Air Pollution Essay Research Paper Copyright c

Air Pollution Essay, Research Paper Copyright (c) 1996-1997 — School Sucks — The biggest FREE School papers database on the Net!

Air Pollution Essay, Research Paper

Copyright (c) 1996-1997 — School Sucks —

The biggest FREE School papers database on the Net!



A Subject: 025: Science: Environment

A Title: Air Pollution

papers = Please put your paper here.

In the past few decades, people have come to recognize air pollution as a major environmental concern not just in the United States, but internationally as well. This however, is not a current issue. In fact, the importance of good air quality was reco

ng or heart disease, the elderly, and very young children under the age of five (Buchdahl “Health Effects” 1). In a study taken, it was estimated that six of every ten Americans live in an area that fails to meet one or more federal air quality standards

What therefore should the citizens of this country do to prevent such catastrophes? This paper aims to expose the different types of air pollutants, where they come from, their specific effects on the environment, and what we as human beings should do t

Air Pollutants

First, one must take a look at the different pollutants and air toxins. Ozone is a gas that can be both beneficial and very harmful. High in the upper atmosphere it may shield the earth from the harmful ultraviolet radiation waves from the sun. Howeve

Carbon monoxide is an odorless and colorless gas that comes from the exhaust of motor vehicles after fossil fuels, mainly oil and gas, are burned or combusted incompletely (Buchdahl “Health Effects” 2). Cars, buses, and some industrial plants tend to gi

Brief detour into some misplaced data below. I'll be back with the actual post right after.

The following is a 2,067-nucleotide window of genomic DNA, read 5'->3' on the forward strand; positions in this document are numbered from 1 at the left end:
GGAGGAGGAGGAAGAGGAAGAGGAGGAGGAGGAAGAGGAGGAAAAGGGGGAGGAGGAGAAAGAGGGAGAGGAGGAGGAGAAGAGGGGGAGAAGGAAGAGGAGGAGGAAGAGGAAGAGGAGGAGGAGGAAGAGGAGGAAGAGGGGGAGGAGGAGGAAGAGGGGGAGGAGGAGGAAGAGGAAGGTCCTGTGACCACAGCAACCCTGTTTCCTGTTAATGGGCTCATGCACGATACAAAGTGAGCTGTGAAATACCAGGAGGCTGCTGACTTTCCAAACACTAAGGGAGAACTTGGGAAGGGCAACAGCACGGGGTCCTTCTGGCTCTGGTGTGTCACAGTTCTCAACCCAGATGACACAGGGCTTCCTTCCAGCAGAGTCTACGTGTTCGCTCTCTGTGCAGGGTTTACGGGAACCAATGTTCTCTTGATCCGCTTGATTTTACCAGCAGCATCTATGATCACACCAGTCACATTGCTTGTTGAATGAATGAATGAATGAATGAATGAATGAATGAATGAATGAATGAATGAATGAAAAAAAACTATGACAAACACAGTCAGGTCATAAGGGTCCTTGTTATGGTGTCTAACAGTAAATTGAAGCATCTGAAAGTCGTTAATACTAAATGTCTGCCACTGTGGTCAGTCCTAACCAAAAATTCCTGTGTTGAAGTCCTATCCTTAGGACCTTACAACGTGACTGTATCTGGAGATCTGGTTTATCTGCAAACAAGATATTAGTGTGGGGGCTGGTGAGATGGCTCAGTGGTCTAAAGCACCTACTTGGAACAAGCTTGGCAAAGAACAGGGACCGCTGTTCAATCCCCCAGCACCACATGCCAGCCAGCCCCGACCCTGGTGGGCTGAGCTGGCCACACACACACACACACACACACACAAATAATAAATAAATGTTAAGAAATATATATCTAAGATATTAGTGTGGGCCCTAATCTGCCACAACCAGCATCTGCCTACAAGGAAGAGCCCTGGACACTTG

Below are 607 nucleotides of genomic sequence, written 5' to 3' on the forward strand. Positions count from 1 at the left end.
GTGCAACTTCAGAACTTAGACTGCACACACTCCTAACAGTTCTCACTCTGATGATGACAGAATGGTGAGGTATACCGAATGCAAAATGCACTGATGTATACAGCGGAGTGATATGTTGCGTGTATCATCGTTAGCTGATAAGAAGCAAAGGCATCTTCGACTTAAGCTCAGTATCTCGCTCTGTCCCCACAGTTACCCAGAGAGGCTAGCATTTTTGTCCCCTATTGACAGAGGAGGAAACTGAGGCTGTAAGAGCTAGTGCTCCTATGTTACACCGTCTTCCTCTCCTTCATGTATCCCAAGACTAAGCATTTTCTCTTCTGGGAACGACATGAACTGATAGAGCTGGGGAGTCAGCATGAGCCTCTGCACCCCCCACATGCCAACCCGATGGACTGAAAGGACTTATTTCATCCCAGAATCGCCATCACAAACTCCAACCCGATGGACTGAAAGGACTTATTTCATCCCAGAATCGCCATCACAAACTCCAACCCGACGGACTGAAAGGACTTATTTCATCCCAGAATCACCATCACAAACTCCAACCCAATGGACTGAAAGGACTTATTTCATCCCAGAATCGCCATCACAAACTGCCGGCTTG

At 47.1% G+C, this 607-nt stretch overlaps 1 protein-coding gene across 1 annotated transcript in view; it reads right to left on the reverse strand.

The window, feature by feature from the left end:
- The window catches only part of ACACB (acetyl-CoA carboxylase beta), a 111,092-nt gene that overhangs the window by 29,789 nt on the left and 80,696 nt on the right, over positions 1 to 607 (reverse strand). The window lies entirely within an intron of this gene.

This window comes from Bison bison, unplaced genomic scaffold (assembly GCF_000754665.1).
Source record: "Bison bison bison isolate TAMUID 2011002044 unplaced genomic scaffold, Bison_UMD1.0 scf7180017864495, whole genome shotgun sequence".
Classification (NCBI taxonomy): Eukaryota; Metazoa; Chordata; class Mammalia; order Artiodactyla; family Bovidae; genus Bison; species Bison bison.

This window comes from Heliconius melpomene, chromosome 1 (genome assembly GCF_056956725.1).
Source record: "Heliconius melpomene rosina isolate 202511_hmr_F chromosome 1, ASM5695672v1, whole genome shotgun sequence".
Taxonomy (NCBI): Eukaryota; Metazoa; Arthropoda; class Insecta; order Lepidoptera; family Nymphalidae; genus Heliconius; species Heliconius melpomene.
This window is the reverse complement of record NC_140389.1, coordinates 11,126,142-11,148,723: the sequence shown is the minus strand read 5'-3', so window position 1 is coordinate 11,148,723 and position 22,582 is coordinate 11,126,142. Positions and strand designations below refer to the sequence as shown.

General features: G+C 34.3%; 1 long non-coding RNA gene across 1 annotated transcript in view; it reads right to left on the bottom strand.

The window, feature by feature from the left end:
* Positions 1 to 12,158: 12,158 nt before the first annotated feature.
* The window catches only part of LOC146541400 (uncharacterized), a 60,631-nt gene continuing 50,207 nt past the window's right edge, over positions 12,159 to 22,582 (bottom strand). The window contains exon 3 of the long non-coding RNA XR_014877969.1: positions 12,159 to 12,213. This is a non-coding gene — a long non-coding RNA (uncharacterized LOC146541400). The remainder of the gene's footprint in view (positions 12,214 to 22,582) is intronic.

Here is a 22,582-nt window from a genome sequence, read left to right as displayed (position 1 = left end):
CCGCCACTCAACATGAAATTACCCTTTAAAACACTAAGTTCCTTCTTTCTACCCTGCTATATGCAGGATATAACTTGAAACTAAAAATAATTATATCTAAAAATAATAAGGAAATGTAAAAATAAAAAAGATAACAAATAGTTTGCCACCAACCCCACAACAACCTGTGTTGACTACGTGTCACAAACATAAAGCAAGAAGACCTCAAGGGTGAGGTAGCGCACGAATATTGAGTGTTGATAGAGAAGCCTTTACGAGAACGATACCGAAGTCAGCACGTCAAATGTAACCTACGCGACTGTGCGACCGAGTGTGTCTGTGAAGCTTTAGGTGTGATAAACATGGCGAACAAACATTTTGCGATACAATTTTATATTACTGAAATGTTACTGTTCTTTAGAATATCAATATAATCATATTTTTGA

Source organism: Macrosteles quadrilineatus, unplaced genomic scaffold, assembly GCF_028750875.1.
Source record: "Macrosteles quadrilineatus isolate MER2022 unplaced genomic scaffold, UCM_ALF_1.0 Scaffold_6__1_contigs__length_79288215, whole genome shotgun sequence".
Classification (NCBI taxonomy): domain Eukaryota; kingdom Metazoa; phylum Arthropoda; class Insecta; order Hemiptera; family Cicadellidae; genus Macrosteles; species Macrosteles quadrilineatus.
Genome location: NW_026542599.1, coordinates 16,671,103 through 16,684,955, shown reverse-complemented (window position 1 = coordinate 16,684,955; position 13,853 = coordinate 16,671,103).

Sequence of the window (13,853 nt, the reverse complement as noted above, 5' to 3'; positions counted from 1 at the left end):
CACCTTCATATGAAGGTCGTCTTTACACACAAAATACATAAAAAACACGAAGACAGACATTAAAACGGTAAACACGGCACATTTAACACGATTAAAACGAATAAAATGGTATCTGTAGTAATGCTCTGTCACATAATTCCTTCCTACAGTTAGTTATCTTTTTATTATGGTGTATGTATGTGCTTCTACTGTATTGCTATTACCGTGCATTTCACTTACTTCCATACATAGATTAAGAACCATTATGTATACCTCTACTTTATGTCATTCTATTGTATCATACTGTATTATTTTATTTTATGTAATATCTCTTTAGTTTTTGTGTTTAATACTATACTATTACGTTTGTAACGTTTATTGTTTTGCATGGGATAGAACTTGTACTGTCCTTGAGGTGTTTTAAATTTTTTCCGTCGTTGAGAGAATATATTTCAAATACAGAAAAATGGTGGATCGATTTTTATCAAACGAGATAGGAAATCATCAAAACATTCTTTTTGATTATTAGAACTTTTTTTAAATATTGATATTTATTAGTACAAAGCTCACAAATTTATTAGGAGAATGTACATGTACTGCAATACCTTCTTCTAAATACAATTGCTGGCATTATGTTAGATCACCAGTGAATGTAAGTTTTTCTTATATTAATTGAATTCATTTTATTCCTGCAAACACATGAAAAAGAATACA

The next major pollutants are hydrocarbons. These tend to be released by many man-made sources mainly fossil fuel combustion (Brownstein 1). Some hydrocarbons can directly create health hazards. Benzene, a colorless clear liquid is highly volatile, or

The last two pollutants are of particular interest because they are responsible for the formation of smog and acid rain. The first one, is sulfur dioxide, which is created from the burning of fossil fuels. This pollutant may come naturally into the env

The last major air pollutants in our environment are nitrogen oxides. Once again, this pollutant is formed by the combustion of fossil fuels in cars, trucks, and industrial boilers (Brownstein 1). Volcanic dust and gas, as well as biological decay can

chest colds and severe coughing (What You Can Do 4-5). These have just been a few of the many air pollutants in our atmosphere. Each creates a particular problem of its own and has certain effects on the rest of the world. Acid rain is one such particul

Acid Rain

The growing acid rain issue has been thought of as the environmental issue of the 1980’s. Unfortunately, this is not a new problem at all. It was first introduced to the world when a Scottish chemist by the name of Robert Agnes Smith began to study the

What exactly is acid rain? It is a term used to describe the acidity of wet and dry deposition. This includes the acidity falling to Earth as rain, snow, sleet, hail, fog or mist, or wet deposition, and the dry deposition of gases and particles (”Acid

prevent new damage in the future (Acid Rain Sourcebook 1-2).

There are basically two pollutants that create acid rain. It has been discovered that the combustion of fossil fuels produces the waste of gases of sulfur dioxide and nitrogen oxides. Through a series of chemical reactions, these pollutants can be chan

Because acid rain can travel virtually anywhere, it’s effects on the environment is worldwide. Acids rain can affect aquatic and terrestrial life, materials, and human health. It has been determined by scientists that the extent of damage caused by thi

ain eventually dissolves leaving them vulnerable to extreme damage (What You Can Do 13). The leaves then develop brown spots making it virtually impossible for them to produce their own food by photosynthesis. The tree may then diminish in health because

Because acid rain falls directly on water habitats, the effects on aquatic life is most clearly seen (Acid Rain Sourcebook 15). Lakes and streams gradually become more and more acidic because the buffer can not neutralize the rain. As a result, the num

The effects of acid rain can also be manifested in the damage it causes to natural and man-made materials. Acid tends to “liberate” metals, such as aluminum from the soil where they are normally bound. The aluminum is particularly harmful to fish, but